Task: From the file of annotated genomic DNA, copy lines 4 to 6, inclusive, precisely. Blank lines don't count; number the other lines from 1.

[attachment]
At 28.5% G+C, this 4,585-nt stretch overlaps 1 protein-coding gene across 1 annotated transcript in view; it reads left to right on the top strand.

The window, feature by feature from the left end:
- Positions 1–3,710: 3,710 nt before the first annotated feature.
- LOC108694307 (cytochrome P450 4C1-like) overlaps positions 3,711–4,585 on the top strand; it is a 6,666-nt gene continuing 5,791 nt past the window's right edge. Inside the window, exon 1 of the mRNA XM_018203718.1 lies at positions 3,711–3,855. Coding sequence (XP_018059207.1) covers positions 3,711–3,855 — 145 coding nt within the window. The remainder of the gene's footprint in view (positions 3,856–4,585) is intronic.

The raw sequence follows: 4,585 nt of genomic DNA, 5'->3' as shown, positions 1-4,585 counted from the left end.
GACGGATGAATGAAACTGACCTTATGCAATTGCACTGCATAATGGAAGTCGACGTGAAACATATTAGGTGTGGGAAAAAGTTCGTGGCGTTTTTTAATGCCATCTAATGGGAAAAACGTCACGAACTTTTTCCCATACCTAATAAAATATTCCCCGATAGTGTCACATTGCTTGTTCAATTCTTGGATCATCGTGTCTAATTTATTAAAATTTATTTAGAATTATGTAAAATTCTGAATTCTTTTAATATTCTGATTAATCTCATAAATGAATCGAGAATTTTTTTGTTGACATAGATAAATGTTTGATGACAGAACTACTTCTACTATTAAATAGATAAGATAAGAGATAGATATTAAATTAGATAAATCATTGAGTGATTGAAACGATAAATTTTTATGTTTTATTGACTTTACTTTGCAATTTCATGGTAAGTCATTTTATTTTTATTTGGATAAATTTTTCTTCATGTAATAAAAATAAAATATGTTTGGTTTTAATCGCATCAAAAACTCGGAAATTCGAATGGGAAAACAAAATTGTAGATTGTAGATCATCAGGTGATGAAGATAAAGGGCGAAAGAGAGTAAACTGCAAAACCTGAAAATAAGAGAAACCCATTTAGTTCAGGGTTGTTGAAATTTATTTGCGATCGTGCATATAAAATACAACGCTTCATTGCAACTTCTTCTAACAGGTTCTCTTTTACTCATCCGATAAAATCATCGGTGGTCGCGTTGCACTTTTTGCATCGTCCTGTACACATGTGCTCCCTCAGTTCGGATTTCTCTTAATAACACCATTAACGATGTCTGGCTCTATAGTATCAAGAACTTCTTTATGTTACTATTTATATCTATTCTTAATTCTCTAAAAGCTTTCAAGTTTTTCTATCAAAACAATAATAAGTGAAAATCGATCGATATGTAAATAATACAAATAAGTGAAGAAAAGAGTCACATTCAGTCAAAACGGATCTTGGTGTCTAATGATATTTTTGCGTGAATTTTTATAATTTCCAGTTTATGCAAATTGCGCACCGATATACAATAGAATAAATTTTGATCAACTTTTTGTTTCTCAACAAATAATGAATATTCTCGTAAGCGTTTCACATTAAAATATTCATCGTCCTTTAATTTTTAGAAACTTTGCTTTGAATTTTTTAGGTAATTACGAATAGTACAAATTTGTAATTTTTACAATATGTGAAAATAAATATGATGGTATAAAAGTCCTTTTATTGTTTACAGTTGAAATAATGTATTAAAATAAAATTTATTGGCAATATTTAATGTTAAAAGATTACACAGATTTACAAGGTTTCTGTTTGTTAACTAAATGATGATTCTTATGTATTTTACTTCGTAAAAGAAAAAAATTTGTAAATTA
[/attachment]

- LOC108694307 (cytochrome P450 4C1-like) overlaps positions 3,711–4,585 on the top strand; it is a 6,666-nt gene continuing 5,791 nt past the window's right edge. Inside the window, exon 1 of the mRNA XM_018203718.1 lies at positions 3,711–3,855. Coding sequence (XP_018059207.1) covers positions 3,711–3,855 — 145 coding nt within the window. The remainder of the gene's footprint in view (positions 3,856–4,585) is intronic.

The raw sequence follows: 4,585 nt of genomic DNA, 5'->3' as shown, positions 1-4,585 counted from the left end.
GACGGATGAATGAAACTGACCTTATGCAATTGCACTGCATAATGGAAGTCGACGTGAAACATATTAGGTGTGGGAAAAAGTTCGTGGCGTTTTTTAATGCCATCTAATGGGAAAAACGTCACGAACTTTTTCCCATACCTAATAAAATATTCCCCGATAGTGTCACATTGCTTGTTCAATTCTTGGATCATCGTGTCTAATTTATTAAAATTTATTTAGAATTATGTAAAATTCTGAATTCTTTTAATATTCTGATTAATCTCATAAATGAATCGAGAATTTTTTTGTTGACATAGATAAATGTTTGATGACAGAACTACTTCTACTATTAAATAGATAAGATAAGAGATAGATATTAAATTAGATAAATCATTGAGTGATTGAAACGATAAATTTTTATGTTTTATTGACTTTACTTTGCAATTTCATGGTAAGTCATTTTATTTTTATTTGGATAAATTTTTCTTCATGTAATAAAAATAAAATATGTTTGGTTTTAATCGCATCAAAAACTCGGAAATTCGAATGGGAAAACAAAATTGTAGATTGTAGATCATCAGGTGATGAAGATAAAGGGCGAAAGAGAGTAAACTGCAAAACCTGAAAATAAGAGAAACCCATTTAGTTCAGGGTTGTTGAAATTTATTTGCGATCGTGCATATAAAATACAACGCTTCATTGCAACTTCTTCTAACAGGTTCTCTTTTACTCATCCGATAAAATCATCGGTGGTCGCGTTGCACTTTTTGCATCGTCCTGTACACATGTGCTCCCTCAGTTCGGATTTCTCTTAATAACACCATTAACGATGTCTGGCTCTATAGTATCAAGAACTTCTTTATGTTACTATTTATATCTATTCTTAATTCTCTAAAAGCTTTCAAGTTTTTCTATCAAAACAATAATAAGTGAAAATCGATCGATATGTAAATAATACAAATAAGTGAAGAAAAGAGTCACATTCAGTCAAAACGGATCTTGGTGTCTAATGATATTTTTGCGTGAATTTTTATAATTTCCAGTTTATGCAAATTGCGCACCGATATACAATAGAATAAATTTTGATCAACTTTTTGTTTCTCAACAAATAATGAATATTCTCGTAAGCGTTTCACATTAAAATATTCATCGTCCTTTAATTTTTAGAAACTTTGCTTTGAATTTTTTAGGTAATTACGAATAGTACAAATTTGTAATTTTTACAATATGTGAAAATAAATATGATGGTATAAAAGTCCTTTTATTGTTTACAGTTGAAATAATGTATTAAAATAAAATTTATTGGCAATATTTAATGTTAAAAGATTACACAGATTTACAAGGTTTCTGTTTGTTAACTAAATGATGATTCTTATGTATTTTACTTCGTAAAAGAAAAAAATTTGTAAATTA